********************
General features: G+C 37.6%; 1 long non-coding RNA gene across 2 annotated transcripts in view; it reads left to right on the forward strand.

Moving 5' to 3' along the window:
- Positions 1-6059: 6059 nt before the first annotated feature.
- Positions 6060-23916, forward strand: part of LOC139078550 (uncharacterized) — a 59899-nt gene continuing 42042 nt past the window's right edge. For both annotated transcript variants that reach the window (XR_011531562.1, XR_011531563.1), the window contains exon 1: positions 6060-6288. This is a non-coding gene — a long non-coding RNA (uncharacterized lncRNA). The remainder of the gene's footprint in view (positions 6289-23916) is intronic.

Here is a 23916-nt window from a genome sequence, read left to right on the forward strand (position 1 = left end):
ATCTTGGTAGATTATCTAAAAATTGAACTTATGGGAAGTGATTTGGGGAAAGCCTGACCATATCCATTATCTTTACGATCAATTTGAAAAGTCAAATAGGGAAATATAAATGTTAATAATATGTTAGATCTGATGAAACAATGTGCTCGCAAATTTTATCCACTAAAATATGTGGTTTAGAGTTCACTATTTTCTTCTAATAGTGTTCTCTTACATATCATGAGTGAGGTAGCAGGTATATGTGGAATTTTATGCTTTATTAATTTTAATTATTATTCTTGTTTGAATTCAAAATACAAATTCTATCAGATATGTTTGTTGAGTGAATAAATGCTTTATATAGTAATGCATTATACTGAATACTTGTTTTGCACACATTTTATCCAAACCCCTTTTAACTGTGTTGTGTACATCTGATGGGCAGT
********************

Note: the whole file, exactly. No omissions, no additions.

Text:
General features: G+C 37.6%; 1 long non-coding RNA gene across 2 annotated transcripts in view; it reads left to right on the forward strand.

Moving 5' to 3' along the window:
- Positions 1-6059: 6059 nt before the first annotated feature.
- Positions 6060-23916, forward strand: part of LOC139078550 (uncharacterized) — a 59899-nt gene continuing 42042 nt past the window's right edge. For both annotated transcript variants that reach the window (XR_011531562.1, XR_011531563.1), the window contains exon 1: positions 6060-6288. This is a non-coding gene — a long non-coding RNA (uncharacterized lncRNA). The remainder of the gene's footprint in view (positions 6289-23916) is intronic.

Here is a 23916-nt window from a genome sequence, read left to right on the forward strand (position 1 = left end):
ATCTTGGTAGATTATCTAAAAATTGAACTTATGGGAAGTGATTTGGGGAAAGCCTGACCATATCCATTATCTTTACGATCAATTTGAAAAGTCAAATAGGGAAATATAAATGTTAATAATATGTTAGATCTGATGAAACAATGTGCTCGCAAATTTTATCCACTAAAATATGTGGTTTAGAGTTCACTATTTTCTTCTAATAGTGTTCTCTTACATATCATGAGTGAGGTAGCAGGTATATGTGGAATTTTATGCTTTATTAATTTTAATTATTATTCTTGTTTGAATTCAAAATACAAATTCTATCAGATATGTTTGTTGAGTGAATAAATGCTTTATATAGTAATGCATTATACTGAATACTTGTTTTGCACACATTTTATCCAAACCCCTTTTAACTGTGTTGTGTACATCTGATGGGCAGT